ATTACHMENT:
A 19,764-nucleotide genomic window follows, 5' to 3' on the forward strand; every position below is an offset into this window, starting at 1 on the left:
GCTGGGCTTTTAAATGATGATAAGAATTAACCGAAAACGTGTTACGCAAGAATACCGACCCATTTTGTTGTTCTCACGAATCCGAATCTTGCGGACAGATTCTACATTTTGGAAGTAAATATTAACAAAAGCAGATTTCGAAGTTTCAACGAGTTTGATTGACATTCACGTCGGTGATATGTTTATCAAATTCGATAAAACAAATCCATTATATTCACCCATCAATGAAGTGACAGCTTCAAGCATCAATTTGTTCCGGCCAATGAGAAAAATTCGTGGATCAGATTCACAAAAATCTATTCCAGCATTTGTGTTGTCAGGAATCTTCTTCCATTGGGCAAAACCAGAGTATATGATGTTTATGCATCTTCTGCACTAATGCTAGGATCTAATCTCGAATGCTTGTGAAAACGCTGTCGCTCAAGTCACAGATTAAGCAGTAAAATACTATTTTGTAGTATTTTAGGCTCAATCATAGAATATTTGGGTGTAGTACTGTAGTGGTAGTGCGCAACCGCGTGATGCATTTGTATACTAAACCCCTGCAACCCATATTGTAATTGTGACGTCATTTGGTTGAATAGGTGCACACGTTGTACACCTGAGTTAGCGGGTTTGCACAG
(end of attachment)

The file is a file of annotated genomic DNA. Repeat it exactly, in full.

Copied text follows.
A 19,764-nucleotide genomic window follows, 5' to 3' on the forward strand; every position below is an offset into this window, starting at 1 on the left:
GCTGGGCTTTTAAATGATGATAAGAATTAACCGAAAACGTGTTACGCAAGAATACCGACCCATTTTGTTGTTCTCACGAATCCGAATCTTGCGGACAGATTCTACATTTTGGAAGTAAATATTAACAAAAGCAGATTTCGAAGTTTCAACGAGTTTGATTGACATTCACGTCGGTGATATGTTTATCAAATTCGATAAAACAAATCCATTATATTCACCCATCAATGAAGTGACAGCTTCAAGCATCAATTTGTTCCGGCCAATGAGAAAAATTCGTGGATCAGATTCACAAAAATCTATTCCAGCATTTGTGTTGTCAGGAATCTTCTTCCATTGGGCAAAACCAGAGTATATGATGTTTATGCATCTTCTGCACTAATGCTAGGATCTAATCTCGAATGCTTGTGAAAACGCTGTCGCTCAAGTCACAGATTAAGCAGTAAAATACTATTTTGTAGTATTTTAGGCTCAATCATAGAATATTTGGGTGTAGTACTGTAGTGGTAGTGCGCAACCGCGTGATGCATTTGTATACTAAACCCCTGCAACCCATATTGTAATTGTGACGTCATTTGGTTGAATAGGTGCACACGTTGTACACCTGAGTTAGCGGGTTTGCACAG